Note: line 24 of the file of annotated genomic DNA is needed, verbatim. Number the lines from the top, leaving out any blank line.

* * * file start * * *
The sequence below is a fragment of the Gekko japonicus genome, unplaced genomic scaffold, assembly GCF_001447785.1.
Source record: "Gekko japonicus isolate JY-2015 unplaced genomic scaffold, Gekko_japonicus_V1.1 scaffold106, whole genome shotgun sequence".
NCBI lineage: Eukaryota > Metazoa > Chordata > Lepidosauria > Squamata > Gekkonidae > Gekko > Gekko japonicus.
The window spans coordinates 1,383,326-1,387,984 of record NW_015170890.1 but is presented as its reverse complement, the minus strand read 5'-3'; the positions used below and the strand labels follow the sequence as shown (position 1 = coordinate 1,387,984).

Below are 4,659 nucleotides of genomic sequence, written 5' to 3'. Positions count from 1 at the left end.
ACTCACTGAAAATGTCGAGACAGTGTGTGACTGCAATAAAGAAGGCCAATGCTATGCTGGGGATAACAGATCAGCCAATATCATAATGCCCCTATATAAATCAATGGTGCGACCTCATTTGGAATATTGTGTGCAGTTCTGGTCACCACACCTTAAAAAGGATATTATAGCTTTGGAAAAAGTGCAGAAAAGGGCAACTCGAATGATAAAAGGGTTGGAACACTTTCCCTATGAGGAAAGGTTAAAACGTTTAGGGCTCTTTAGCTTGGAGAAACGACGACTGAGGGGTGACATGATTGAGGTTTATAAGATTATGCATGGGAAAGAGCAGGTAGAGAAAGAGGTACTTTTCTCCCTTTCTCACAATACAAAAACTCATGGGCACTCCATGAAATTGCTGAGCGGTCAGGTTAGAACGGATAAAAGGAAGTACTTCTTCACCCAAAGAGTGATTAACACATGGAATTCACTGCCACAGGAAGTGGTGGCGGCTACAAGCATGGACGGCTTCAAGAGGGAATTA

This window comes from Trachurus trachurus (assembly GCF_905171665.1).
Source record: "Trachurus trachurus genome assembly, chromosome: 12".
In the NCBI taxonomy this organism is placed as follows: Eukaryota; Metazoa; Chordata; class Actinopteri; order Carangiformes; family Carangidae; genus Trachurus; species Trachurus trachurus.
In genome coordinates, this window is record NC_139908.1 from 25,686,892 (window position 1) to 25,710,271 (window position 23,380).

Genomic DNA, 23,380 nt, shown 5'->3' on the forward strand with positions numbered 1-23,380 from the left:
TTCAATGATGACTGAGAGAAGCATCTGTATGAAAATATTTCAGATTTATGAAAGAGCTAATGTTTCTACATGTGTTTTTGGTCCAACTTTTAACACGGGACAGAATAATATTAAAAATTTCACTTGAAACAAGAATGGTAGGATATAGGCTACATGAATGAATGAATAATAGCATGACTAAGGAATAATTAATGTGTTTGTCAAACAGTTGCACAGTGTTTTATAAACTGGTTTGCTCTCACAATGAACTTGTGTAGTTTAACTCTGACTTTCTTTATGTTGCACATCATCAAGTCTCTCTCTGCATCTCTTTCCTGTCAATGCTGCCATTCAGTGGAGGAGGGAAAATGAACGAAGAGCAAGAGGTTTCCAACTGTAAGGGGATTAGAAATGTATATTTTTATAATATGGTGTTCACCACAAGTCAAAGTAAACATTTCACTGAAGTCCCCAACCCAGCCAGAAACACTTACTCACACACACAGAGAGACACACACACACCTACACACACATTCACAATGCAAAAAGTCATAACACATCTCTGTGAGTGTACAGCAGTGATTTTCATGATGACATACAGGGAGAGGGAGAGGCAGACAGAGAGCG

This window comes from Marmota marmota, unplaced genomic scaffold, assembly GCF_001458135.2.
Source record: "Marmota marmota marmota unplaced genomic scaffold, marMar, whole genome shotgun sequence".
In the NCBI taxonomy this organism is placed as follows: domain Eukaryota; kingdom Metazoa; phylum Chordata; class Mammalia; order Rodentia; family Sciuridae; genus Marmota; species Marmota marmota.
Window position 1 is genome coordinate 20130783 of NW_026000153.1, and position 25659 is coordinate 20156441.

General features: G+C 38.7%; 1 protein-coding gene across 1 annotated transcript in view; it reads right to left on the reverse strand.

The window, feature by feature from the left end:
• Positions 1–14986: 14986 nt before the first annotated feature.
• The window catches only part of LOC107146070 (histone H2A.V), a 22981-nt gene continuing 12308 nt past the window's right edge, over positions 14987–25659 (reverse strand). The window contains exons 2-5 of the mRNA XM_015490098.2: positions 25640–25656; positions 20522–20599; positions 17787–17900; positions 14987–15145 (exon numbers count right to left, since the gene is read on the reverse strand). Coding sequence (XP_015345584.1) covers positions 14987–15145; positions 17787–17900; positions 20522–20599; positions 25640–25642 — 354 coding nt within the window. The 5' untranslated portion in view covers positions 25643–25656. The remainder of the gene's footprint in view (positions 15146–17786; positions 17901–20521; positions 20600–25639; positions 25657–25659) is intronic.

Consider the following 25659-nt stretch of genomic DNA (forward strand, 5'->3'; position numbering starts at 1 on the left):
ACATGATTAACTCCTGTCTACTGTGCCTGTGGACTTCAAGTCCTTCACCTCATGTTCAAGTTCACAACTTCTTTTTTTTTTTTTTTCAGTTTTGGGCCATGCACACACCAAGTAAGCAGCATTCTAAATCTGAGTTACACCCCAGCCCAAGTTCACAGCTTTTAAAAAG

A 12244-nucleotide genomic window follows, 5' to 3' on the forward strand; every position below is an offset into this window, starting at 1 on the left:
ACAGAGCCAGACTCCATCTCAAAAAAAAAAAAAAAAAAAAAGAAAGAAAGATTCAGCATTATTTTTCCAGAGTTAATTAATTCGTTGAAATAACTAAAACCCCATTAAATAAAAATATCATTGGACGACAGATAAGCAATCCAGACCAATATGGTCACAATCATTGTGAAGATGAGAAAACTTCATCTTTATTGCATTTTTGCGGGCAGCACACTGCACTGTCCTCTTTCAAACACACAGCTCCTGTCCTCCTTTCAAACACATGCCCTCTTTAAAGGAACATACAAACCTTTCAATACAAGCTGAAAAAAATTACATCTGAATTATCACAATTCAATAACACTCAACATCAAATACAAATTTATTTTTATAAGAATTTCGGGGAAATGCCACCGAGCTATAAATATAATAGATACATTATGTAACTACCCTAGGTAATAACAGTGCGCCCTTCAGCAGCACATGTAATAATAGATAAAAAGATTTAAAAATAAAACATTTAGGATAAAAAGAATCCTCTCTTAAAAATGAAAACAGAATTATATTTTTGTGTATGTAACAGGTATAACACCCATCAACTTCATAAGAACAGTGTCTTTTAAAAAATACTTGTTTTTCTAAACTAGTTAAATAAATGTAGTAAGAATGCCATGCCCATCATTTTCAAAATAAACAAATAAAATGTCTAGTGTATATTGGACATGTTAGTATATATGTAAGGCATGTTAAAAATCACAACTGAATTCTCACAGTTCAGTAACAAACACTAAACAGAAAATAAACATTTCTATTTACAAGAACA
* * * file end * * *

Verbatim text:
ACAGAGCCAGACTCCATCTCAAAAAAAAAAAAAAAAAAAAAGAAAGAAAGATTCAGCATTATTTTTCCAGAGTTAATTAATTCGTTGAAATAACTAAAACCCCATTAAATAAAAATATCATTGGACGACAGATAAGCAATCCAGACCAATATGGTCACAATCATTGTGAAGATGAGAAAACTTCATCTTTATTGCATTTTTGCGGGCAGCACACTGCACTGTCCTCTTTCAAACACACAGCTCCTGTCCTCCTTTCAAACACATGCCCTCTTTAAAGGAACATACAAACCTTTCAATACAAGCTGAAAAAAATTACATCTGAATTATCACAATTCAATAACACTCAACATCAAATACAAATTTATTTTTATAAGAATTTCGGGGAAATGCCACCGAGCTATAAATATAATAGATACATTATGTAACTACCCTAGGTAATAACAGTGCGCCCTTCAGCAGCACATGTAATAATAGATAAAAAGATTTAAAAATAAAACATTTAGGATAAAAAGAATCCTCTCTTAAAAATGAAAACAGAATTATATTTTTGTGTATGTAACAGGTATAACACCCATCAACTTCATAAGAACAGTGTCTTTTAAAAAATACTTGTTTTTCTAAACTAGTTAAATAAATGTAGTAAGAATGCCATGCCCATCATTTTCAAAATAAACAAATAAAATGTCTAGTGTATATTGGACATGTTAGTATATATGTAAGGCATGTTAAAAATCACAACTGAATTCTCACAGTTCAGTAACAAACACTAAACAGAAAATAAACATTTCTATTTACAAGAACA